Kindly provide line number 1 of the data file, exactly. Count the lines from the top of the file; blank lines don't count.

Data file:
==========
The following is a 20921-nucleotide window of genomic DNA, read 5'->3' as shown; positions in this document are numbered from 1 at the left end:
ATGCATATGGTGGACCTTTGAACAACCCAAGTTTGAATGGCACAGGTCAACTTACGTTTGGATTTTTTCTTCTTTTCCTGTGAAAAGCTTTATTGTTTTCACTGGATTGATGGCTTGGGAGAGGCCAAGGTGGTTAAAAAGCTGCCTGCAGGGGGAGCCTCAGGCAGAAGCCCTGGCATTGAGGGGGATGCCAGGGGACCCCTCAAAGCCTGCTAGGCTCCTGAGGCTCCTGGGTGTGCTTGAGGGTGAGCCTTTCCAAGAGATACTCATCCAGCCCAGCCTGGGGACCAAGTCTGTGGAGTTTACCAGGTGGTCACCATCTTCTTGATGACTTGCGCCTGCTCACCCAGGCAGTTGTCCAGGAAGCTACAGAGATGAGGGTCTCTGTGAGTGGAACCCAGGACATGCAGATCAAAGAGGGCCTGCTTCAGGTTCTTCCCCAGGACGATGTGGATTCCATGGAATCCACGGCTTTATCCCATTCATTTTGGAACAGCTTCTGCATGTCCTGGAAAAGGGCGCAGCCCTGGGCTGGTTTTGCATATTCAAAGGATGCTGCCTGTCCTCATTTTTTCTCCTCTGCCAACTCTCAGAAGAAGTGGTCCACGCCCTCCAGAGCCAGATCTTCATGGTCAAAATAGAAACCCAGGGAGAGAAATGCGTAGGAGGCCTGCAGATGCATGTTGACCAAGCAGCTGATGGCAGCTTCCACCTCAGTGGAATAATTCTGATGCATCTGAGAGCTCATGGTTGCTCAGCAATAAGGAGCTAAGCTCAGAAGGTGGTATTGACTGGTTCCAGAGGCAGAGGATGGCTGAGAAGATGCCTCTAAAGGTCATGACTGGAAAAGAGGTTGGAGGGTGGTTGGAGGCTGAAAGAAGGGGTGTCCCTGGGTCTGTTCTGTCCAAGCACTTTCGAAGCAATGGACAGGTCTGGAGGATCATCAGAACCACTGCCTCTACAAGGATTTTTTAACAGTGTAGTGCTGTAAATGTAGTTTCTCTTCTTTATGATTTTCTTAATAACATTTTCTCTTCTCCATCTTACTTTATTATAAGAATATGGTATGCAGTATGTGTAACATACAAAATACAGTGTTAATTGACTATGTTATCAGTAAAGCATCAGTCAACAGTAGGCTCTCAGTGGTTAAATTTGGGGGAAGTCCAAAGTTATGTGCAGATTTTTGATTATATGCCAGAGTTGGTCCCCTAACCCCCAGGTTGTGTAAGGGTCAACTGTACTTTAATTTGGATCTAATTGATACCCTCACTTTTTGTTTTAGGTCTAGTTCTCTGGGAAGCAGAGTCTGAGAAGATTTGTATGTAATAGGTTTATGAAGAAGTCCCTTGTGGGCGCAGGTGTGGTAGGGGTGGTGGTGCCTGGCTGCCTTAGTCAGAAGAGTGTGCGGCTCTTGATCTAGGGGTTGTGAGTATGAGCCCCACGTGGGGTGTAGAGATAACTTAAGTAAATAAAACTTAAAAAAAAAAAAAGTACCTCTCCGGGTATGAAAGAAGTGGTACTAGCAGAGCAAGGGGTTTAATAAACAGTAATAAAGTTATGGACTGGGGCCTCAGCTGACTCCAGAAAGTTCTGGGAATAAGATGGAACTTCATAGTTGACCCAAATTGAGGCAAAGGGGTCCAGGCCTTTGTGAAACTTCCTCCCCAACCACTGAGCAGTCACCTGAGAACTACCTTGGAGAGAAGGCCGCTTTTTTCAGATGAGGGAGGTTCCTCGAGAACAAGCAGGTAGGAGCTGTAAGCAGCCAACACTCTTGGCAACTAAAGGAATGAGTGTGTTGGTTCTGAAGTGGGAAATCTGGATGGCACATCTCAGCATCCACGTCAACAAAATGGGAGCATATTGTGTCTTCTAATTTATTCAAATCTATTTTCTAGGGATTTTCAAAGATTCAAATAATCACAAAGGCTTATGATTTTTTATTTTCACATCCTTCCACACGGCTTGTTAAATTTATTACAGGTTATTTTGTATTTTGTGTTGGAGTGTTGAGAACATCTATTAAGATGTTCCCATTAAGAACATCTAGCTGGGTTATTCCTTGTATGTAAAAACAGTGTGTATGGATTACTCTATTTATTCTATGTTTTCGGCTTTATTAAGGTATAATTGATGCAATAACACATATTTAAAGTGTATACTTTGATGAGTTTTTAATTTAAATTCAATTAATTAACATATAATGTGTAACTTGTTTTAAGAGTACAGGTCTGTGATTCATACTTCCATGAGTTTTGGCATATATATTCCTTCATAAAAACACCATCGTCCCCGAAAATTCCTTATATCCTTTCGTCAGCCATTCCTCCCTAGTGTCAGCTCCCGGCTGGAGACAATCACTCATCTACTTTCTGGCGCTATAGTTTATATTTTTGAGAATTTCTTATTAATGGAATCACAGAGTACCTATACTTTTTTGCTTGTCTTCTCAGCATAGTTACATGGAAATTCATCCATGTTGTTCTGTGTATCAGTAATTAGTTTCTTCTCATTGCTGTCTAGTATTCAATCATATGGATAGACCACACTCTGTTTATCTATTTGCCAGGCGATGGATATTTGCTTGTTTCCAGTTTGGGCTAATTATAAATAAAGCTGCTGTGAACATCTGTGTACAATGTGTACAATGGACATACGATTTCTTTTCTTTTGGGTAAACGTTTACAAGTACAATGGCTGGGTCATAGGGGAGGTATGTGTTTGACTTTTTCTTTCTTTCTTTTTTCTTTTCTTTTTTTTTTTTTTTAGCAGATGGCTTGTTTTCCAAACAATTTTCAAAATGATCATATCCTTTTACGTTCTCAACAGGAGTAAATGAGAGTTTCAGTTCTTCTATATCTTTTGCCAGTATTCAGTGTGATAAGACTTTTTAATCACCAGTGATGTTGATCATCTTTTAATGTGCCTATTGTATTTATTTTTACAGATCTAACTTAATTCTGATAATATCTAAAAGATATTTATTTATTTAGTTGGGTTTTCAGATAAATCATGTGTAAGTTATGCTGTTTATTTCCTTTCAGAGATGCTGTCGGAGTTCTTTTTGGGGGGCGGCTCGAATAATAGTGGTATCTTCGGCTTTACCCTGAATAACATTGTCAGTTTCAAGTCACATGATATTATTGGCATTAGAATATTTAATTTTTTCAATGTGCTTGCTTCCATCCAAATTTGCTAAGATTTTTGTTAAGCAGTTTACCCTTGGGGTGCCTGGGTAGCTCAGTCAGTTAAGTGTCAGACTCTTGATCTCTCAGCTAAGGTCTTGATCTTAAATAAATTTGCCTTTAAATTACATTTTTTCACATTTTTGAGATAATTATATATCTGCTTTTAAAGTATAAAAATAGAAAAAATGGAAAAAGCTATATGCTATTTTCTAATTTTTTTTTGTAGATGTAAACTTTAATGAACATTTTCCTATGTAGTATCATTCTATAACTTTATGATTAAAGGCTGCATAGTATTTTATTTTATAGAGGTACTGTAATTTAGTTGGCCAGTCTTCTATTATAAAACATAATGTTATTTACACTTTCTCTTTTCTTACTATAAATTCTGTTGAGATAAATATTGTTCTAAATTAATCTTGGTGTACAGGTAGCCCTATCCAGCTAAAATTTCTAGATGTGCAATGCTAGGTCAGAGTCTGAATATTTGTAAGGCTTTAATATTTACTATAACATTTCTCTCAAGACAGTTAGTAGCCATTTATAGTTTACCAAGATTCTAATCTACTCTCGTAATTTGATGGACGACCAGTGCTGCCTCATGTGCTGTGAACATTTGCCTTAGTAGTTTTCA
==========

The following is a 20921-nucleotide window of genomic DNA, read 5'->3' as shown; positions in this document are numbered from 1 at the left end: